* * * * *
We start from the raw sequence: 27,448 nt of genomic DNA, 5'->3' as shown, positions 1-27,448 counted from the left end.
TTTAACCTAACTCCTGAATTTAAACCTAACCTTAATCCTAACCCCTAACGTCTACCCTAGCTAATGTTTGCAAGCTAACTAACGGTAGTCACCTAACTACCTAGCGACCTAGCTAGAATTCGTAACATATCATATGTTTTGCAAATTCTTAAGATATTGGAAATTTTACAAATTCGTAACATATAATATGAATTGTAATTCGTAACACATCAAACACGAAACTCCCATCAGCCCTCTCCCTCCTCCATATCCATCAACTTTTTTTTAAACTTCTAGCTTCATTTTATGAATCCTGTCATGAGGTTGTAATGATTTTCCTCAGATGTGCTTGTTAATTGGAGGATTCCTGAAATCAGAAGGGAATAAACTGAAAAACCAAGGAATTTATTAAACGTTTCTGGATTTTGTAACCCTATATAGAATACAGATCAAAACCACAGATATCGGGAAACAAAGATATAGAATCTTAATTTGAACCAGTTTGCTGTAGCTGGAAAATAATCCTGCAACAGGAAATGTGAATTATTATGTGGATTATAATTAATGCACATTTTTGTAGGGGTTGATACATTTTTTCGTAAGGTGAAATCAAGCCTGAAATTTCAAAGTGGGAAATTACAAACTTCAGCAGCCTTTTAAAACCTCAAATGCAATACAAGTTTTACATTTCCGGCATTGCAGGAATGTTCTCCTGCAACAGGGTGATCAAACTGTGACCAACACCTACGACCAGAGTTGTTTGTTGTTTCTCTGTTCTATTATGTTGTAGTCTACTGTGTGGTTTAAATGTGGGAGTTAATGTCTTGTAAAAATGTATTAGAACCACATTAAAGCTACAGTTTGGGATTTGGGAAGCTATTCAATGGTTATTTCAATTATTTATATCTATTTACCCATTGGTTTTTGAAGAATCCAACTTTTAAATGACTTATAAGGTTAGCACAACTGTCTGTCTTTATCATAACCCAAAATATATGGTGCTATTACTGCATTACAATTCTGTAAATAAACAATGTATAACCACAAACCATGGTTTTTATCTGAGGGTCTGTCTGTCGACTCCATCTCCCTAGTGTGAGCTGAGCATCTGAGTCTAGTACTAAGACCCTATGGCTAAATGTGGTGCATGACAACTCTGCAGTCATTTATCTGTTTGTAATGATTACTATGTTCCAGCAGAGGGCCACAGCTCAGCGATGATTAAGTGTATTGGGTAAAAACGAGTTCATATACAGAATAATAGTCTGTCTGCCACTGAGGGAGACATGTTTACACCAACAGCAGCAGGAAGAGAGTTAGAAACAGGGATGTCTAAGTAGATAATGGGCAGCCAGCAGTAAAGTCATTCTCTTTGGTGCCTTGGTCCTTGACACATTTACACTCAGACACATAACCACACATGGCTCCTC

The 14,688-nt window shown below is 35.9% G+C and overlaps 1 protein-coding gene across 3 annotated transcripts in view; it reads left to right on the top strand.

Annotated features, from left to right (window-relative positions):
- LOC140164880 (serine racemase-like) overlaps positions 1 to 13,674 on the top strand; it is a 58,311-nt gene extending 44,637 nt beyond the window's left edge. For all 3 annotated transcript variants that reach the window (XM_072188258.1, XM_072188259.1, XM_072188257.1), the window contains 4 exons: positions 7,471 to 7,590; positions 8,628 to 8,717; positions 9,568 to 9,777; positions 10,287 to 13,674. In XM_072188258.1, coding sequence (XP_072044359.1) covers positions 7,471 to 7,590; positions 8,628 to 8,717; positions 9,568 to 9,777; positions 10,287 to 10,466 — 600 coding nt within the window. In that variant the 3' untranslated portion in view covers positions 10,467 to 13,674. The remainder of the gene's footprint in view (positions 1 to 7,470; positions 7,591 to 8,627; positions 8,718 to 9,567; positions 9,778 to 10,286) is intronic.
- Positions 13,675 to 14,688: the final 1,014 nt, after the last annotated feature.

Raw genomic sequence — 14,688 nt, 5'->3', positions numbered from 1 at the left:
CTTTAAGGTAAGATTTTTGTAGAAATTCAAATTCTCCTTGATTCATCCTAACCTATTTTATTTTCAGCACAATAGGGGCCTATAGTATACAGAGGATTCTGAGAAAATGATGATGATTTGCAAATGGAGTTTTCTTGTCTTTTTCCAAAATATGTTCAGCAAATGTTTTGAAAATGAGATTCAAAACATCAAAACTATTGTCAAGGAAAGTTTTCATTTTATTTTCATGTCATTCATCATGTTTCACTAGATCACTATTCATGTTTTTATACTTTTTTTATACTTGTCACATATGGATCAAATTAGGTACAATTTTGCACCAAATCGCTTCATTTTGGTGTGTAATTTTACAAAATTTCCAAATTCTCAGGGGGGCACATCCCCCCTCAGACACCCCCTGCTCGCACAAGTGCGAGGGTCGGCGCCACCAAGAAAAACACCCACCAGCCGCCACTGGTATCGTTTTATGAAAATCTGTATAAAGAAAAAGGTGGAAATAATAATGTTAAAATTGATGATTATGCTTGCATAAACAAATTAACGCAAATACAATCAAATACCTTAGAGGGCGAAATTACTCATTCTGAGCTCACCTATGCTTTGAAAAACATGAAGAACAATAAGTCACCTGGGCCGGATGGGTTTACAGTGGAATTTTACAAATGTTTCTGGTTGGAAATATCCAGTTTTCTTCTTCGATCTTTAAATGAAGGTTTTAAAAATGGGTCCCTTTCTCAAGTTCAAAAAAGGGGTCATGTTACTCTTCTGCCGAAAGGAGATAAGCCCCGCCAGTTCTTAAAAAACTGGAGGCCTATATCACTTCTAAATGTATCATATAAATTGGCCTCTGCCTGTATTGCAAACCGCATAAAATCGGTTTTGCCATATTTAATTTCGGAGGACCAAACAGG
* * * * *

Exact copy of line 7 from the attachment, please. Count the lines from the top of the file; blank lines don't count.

Raw genomic sequence — 14,688 nt, 5'->3', positions numbered from 1 at the left: